A meta-analysis was performed to estimate pooled transition probabilities derived using both the MMLE method and the stage-constant method. Both fixed and random effects model estimates were obtained. The effect of individual studies on the pooled stage-specific transition probabilities was assessed by re-estimating the overall effect after omitting each study. We examined study-specific data graphically through the production of funnel plots for apparent heterogeneity across studies and potential publication bias, and tested for significance with Egger's test for asymmetry.26 Next, the cumulative probability of cirrhosis (mean and 95% confidence intervals [CIs]) up to 30 years after HCV exposure was estimated, using the estimated progression rates and their lower and upper bounds.
The impact of potentially important covariates on fibrosis progression was examined by a univariate regression analysis and a random effects model meta-regression to explore sources of heterogeneity both within-studies and between-studies. For the meta-regression, we used a linear mixed model—maximum likelihood method, adjusting for covariates. We first imputed values for missing data by using the mean value of the studies without missing data.
The meta-regression model included study design and population as described above, publication year (before the year 2000, and in the year 2000 and after), proportion of males, age at HCV infection, duration of infection, proportion of IDU, blood or blood product transfusion, excess alcohol consumption, HIV positivity, HCV RNA positivity, and genotype as explanatory factors, and natural log of stage-specific transition probabilities as dependent variables. The regression was weighted by the use of a multiplicative variance adjustment factor, taking into account both within-study variances of transition probabilities and the residual between-study heterogeneity.27 A two-sided significance level of 0.05 was used in all statistical procedures. Statistical analysis was performed with SAS version 9.1 and the PROC MIXED ML procedure28 was employed for meta-regression.
- Top of page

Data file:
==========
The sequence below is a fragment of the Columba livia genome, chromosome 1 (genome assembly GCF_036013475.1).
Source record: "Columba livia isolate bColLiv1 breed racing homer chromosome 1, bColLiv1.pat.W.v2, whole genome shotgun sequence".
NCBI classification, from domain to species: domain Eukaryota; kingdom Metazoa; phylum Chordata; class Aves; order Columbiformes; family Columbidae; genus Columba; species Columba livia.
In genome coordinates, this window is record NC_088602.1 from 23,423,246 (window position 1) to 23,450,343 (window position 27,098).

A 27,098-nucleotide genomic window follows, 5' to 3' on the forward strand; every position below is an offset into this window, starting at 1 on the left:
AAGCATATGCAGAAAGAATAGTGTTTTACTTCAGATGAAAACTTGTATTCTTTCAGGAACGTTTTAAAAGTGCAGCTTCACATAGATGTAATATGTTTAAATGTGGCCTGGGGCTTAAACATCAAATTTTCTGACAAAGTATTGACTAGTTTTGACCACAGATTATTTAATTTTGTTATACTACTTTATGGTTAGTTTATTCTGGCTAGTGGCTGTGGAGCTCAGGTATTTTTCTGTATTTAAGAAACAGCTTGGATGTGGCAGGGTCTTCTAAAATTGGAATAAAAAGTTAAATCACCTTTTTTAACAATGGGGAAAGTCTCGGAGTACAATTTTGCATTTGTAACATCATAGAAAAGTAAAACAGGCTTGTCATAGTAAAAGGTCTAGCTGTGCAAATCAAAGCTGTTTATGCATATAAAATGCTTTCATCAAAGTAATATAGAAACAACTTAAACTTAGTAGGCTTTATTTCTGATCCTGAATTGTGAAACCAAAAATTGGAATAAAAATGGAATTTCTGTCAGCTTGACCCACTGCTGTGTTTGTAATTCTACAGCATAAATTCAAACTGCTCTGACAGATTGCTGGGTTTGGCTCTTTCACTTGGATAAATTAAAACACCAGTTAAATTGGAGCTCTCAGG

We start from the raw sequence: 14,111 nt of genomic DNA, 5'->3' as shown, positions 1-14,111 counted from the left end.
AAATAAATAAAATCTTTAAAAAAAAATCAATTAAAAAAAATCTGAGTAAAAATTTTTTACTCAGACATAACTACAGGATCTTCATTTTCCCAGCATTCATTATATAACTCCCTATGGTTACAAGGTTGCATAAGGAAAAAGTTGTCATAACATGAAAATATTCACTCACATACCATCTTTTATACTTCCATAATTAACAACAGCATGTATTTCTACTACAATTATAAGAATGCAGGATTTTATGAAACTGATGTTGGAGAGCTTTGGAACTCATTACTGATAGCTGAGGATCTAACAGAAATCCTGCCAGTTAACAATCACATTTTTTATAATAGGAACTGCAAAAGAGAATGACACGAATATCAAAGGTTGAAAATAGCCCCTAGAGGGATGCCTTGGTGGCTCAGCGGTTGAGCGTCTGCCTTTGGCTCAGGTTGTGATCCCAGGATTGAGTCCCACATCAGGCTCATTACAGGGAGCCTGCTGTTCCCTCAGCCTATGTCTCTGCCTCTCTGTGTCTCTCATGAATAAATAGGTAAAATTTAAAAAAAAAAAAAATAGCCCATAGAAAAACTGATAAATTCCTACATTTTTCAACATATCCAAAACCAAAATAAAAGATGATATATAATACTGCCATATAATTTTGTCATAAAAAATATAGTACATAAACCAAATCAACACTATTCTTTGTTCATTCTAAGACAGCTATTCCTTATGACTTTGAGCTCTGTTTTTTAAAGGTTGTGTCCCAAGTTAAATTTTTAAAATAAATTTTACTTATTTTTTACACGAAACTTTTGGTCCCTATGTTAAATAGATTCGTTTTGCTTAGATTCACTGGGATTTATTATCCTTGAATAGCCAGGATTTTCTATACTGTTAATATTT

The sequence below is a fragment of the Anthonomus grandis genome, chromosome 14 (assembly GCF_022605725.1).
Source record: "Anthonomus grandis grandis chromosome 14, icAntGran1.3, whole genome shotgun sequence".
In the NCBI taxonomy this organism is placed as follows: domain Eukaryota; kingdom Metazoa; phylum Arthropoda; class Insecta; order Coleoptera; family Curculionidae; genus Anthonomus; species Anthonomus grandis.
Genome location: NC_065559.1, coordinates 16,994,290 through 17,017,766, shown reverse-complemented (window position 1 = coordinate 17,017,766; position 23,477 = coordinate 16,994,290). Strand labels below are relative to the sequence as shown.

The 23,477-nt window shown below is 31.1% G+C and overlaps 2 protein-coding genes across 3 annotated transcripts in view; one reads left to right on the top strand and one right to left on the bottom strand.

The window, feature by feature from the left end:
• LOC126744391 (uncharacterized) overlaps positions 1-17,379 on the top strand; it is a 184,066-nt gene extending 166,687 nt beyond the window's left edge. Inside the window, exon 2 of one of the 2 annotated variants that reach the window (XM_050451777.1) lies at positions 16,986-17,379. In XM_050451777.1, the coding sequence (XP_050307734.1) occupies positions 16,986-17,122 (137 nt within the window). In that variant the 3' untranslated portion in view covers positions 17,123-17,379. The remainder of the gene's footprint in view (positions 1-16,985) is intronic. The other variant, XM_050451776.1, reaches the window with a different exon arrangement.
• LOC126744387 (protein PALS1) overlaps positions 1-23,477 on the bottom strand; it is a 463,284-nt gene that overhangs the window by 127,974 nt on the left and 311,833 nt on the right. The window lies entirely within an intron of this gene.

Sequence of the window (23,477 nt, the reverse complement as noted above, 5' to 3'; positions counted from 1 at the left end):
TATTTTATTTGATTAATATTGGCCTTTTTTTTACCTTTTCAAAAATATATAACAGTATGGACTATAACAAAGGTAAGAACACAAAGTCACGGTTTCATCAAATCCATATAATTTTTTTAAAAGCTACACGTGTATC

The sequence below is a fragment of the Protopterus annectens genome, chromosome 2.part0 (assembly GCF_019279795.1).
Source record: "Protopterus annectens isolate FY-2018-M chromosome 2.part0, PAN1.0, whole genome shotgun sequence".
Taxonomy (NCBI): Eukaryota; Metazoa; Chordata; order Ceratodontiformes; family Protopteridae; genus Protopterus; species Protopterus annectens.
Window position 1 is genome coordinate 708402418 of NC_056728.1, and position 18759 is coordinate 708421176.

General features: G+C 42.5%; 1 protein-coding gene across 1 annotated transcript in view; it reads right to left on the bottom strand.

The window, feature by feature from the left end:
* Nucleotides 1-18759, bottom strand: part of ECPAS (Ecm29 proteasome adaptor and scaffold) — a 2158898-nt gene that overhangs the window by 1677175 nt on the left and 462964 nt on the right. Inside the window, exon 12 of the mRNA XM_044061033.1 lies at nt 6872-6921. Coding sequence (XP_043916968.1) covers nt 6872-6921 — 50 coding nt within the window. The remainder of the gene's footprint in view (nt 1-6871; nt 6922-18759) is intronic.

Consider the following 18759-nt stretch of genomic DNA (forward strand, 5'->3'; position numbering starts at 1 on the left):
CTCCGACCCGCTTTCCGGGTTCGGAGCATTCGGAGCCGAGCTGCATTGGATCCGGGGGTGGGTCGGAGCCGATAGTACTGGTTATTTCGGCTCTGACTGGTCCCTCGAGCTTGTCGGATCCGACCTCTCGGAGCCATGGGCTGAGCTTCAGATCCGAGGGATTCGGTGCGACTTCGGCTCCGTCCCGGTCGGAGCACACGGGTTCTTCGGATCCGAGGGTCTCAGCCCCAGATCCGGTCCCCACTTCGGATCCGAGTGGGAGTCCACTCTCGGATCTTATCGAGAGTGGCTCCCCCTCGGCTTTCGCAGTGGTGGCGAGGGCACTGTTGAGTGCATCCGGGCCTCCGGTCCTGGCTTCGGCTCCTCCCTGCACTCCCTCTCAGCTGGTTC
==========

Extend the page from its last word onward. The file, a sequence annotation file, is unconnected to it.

- Patients and Methods
- Supporting Information
A total of 111 reports of HCV natural history studies, involving 33,121 individuals with chronic HCV infection were included in the meta-analysis (Fig. 1). A total of 100 of 111 studies had a cross-sectional/retrospective design (Table 2). Most studies (n = 97) were performed in clinical settings. Only 14 studies were performed in nonclinical settings. The population studied was most frequently liver clinic patients (n = 79; Table 3). Supplementary Appendices A through C report the study and clinical characteristics of study subjects in the 111 individual reports.
|Variable||All Studies||Study Design||Setting|
|N Studies||Mean||N Studies||Mean||N Studies||Mean||N Studies||Mean||N Studies||Mean|
|Liver biopsy (%)||111||95||100||96||11||87||97||96||14||87|
|Age at assessment (years)||111||43.0||100||43.1||11||42.6||97||42.9||14||43.6|
|Age at HCV acquisition (years)*||111||25.5||100||26.0||11||21.0||97||25.8||14||23.7|
|Duration of HCV infection (years)||111||17.5||100||17.0||11||21.2||97||17.1||14||20.0|
|Injecting drug use (%)||95||41||84||43||11||22||81||41||14||40|
|Blood transfusion (%)||95||31||84||30||11||34||81||33||14||18|
|Elevated ALT (%)||53||75||44||79||9||56||44||77||9||66|
|Alcohol consumption >20 g/day (%)||91||19||82||19||9||12||81||19||10||19|
|HBV (HBsAg positive) (%)||84||0.5||78||0.4||6||1||76||0.4||8||1|
|HCV RNA positive (%)||98||95||87||95||11||97||85||95||13||97|
|Log10 serum HCV RNA copies/mL (IU/mL)||33||6.2||31||6.2||2||5.8||31||6.2||2||6.2|
|Genotype 1 (%)||89||54||80||51||9||74||77||52||12||64|
|Genotype non-1 (%)||89||26||80||26||9||17||77||27||12||18|
|Variable||Blood Donors||Community||Dialysis Patients||Females||IDUs||Liver Clinic||Pediatric||Post-transfusion||Renal Transplant|
|Liver biopsy (%)||2||96||4||82||6||100||4||90||6||82||79||98||4||80||2||95||4||85|
|Age at assessment (years)||2||37.9||4||46.2||6||44.3||4||49.5||6||36.5||79||44.6||4||15.5||2||43.9||4||39.8|
|Age at HCV acquisition (years)*||2||19.5||4||25.9||6||31.5||4||27||6||20.5||79||26.5||4||3.0||2||22.8||4||29.8|
|Duration of HCV infection (years)||2||18.4||4||20.7||6||12.5||4||21.8||6||16.0||79||18.0||4||11.1||2||27.5||4||10.5|
|Injecting drug use (%)||2||34||4||43||4||21||4||6||6||89||69||43||4||4||2||0||0|
|Blood transfusion (%)||2||24||4||33||4||37||4||19||6||2||69||30||4||67||2||100||0|
|Elevated ALT (%)||1||83||3||63||3||31||2||59||4||69||33||84||4||60||1||100||2||52|
|Alcohol consumption >20 g/day (%)||1||56||4||21||4||26||4||2||5||29||66||19||3||0.8||2||8||2||0|
|HBV (HBsAg positive) (%)||1||0||2||0||4||0||2||0.1||6||2||62||0.2||3||0.8||1||0||3||4|
|HCV RNA positive (%)||2||100||4||97||6||82||4||100||6||91||66||97||4||79||2||96||4||99|
|Genotype 1 (%)||1||31||4||63||3||43||4||91||5||35||65||53||4||51||1||45||2||67|
|Genotype non-1 (%)||1||32||4||28||3||27||4||9||5||15||65||27||4||18||1||31||2||33|